Why we need to ready ourselves for legacy growth
Despite the chaos that the world seems to be throwing at us, current predictions are that the legacy market will grow substantially over the coming decade.
Our research arm, Legacy Foresight has predicted a boom in legacy donations, amounting to over £40 billion in the coming years. That growth will have a phenomenal impact on the sector. Legacy donations will likely fund new charitable services across the sector and enable many charities to invest in their core, and budget for the future.
But we need to think long and hard about what this growth could mean at a practical level, whether the sector is ready for it and what needs to be done to prepare.
Equipping the sector for growth
It goes without saying that more legacies will need more legwork. This means more information about legacy giving from fundraisers, larger volumes of supporters to nurture, larger caseloads for legacy administrators, and more dialogue with probate teams, executors, solicitors and families.
Even at the largest national charities, fundraising and finance teams are at full stretch. If the sector doesn’t upscale or introduce more efficient systems or processes to accommodate such growth, will those teams be able to cope?
We need to acknowledge the risks of not anticipating change, of just keeping the status quo. At its simplest level, this might mean one charity missing out on a significant legacy donation to another simply because they couldn’t respond to a donor in time. It could of course mean the reputational risk that comes from lacking the resources or expertise to handle a legacy dispute sensitively. After all, last year once more saw a further increase in the volume of contentious estates. And then there’s the very real threat of staff dissatisfaction and burn-out.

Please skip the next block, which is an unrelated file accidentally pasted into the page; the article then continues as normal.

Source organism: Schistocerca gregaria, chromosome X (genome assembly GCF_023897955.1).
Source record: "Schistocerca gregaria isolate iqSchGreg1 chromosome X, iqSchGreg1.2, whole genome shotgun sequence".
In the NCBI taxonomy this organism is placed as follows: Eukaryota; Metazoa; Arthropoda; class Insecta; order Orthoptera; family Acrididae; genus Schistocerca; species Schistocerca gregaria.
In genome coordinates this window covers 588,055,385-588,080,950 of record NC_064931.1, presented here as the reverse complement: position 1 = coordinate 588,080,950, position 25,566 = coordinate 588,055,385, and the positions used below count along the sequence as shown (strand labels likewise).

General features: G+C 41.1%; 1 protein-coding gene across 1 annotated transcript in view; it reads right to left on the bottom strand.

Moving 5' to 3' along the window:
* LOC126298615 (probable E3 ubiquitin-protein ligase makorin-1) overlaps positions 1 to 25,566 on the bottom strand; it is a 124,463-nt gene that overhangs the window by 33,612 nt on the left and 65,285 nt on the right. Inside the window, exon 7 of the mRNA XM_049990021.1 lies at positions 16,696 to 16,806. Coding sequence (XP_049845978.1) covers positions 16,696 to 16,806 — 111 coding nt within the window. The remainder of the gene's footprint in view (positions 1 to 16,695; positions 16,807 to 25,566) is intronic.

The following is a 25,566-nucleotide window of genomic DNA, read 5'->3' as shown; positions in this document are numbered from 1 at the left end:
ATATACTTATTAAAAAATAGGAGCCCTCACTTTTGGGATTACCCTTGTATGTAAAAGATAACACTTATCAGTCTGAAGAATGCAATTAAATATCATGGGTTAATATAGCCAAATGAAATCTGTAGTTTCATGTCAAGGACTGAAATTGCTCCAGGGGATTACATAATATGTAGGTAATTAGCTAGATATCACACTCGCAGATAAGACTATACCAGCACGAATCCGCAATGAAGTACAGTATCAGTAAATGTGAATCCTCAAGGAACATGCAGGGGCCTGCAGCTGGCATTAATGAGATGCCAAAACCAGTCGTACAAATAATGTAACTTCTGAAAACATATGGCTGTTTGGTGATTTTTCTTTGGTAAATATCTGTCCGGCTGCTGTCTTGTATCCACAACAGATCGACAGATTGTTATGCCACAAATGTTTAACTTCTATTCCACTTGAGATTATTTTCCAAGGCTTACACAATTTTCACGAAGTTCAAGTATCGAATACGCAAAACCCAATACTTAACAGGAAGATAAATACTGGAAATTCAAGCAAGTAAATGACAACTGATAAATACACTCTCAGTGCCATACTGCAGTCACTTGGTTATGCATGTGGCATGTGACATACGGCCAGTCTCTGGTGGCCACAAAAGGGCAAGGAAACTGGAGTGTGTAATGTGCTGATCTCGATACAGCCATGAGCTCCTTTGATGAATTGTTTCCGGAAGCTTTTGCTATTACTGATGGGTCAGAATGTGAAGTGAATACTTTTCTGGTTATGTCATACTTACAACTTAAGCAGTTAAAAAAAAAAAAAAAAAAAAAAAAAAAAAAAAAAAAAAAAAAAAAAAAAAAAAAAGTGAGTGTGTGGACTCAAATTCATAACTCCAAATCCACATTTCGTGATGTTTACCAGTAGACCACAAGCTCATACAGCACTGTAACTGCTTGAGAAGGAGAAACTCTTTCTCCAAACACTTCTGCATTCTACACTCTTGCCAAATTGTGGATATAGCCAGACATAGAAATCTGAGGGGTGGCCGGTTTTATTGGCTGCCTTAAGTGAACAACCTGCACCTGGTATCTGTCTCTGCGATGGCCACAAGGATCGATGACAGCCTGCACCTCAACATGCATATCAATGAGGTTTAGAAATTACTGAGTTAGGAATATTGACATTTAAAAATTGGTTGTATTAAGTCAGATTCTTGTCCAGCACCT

Stress and heavy workloads make it all the more likely that actions will fall through the gaps, with staff feeling unsupported and leading to an environment of low morale, with too many good people wanting to move on.
The great resignation has seen a large turnover of fundraising staff since the pandemic. The challenge now is to reverse that trend. What can we do to bolster retention and retain legacy talent so that we can truly inspire legacy supporters? How can we make efficiencies in our working practices or better use of technology so that we are best geared up to look after them and manage their gifts well? And how can we keep bureaucracy to a minimum and ensure time is spent where it will have the biggest impact?